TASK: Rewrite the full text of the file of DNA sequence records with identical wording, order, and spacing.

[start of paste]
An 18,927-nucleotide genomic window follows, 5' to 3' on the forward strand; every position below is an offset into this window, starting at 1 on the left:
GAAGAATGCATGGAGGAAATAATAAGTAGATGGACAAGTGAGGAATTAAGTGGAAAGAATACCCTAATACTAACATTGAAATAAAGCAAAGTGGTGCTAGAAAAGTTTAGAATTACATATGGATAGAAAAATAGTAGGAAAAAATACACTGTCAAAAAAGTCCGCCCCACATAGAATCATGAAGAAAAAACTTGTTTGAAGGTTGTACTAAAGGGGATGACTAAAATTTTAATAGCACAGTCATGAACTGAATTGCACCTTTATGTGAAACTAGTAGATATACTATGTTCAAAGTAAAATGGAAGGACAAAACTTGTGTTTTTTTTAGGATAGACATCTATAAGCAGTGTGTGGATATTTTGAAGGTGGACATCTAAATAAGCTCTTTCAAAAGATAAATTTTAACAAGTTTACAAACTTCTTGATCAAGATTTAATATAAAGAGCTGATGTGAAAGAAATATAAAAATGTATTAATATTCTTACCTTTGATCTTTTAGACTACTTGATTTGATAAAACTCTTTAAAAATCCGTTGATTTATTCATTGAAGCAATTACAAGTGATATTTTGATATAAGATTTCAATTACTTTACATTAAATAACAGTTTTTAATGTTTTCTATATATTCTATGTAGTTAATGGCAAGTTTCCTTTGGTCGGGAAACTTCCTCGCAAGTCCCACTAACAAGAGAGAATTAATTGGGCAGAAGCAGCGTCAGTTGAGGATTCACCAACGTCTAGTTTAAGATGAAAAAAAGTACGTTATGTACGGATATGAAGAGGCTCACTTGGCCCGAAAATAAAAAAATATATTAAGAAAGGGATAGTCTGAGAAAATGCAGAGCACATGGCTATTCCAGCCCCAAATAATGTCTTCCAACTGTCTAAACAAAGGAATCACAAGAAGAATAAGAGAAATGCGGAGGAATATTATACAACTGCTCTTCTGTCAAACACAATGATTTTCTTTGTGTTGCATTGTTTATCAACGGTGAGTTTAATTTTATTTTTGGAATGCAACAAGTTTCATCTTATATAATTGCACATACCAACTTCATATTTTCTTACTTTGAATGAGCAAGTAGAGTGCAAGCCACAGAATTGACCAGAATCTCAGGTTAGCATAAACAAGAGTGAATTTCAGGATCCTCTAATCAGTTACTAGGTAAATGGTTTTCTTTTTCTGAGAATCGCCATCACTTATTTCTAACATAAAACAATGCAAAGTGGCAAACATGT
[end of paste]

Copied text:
An 18,927-nucleotide genomic window follows, 5' to 3' on the forward strand; every position below is an offset into this window, starting at 1 on the left:
GAAGAATGCATGGAGGAAATAATAAGTAGATGGACAAGTGAGGAATTAAGTGGAAAGAATACCCTAATACTAACATTGAAATAAAGCAAAGTGGTGCTAGAAAAGTTTAGAATTACATATGGATAGAAAAATAGTAGGAAAAAATACACTGTCAAAAAAGTCCGCCCCACATAGAATCATGAAGAAAAAACTTGTTTGAAGGTTGTACTAAAGGGGATGACTAAAATTTTAATAGCACAGTCATGAACTGAATTGCACCTTTATGTGAAACTAGTAGATATACTATGTTCAAAGTAAAATGGAAGGACAAAACTTGTGTTTTTTTTAGGATAGACATCTATAAGCAGTGTGTGGATATTTTGAAGGTGGACATCTAAATAAGCTCTTTCAAAAGATAAATTTTAACAAGTTTACAAACTTCTTGATCAAGATTTAATATAAAGAGCTGATGTGAAAGAAATATAAAAATGTATTAATATTCTTACCTTTGATCTTTTAGACTACTTGATTTGATAAAACTCTTTAAAAATCCGTTGATTTATTCATTGAAGCAATTACAAGTGATATTTTGATATAAGATTTCAATTACTTTACATTAAATAACAGTTTTTAATGTTTTCTATATATTCTATGTAGTTAATGGCAAGTTTCCTTTGGTCGGGAAACTTCCTCGCAAGTCCCACTAACAAGAGAGAATTAATTGGGCAGAAGCAGCGTCAGTTGAGGATTCACCAACGTCTAGTTTAAGATGAAAAAAAGTACGTTATGTACGGATATGAAGAGGCTCACTTGGCCCGAAAATAAAAAAATATATTAAGAAAGGGATAGTCTGAGAAAATGCAGAGCACATGGCTATTCCAGCCCCAAATAATGTCTTCCAACTGTCTAAACAAAGGAATCACAAGAAGAATAAGAGAAATGCGGAGGAATATTATACAACTGCTCTTCTGTCAAACACAATGATTTTCTTTGTGTTGCATTGTTTATCAACGGTGAGTTTAATTTTATTTTTGGAATGCAACAAGTTTCATCTTATATAATTGCACATACCAACTTCATATTTTCTTACTTTGAATGAGCAAGTAGAGTGCAAGCCACAGAATTGACCAGAATCTCAGGTTAGCATAAACAAGAGTGAATTTCAGGATCCTCTAATCAGTTACTAGGTAAATGGTTTTCTTTTTCTGAGAATCGCCATCACTTATTTCTAACATAAAACAATGCAAAGTGGCAAACATGT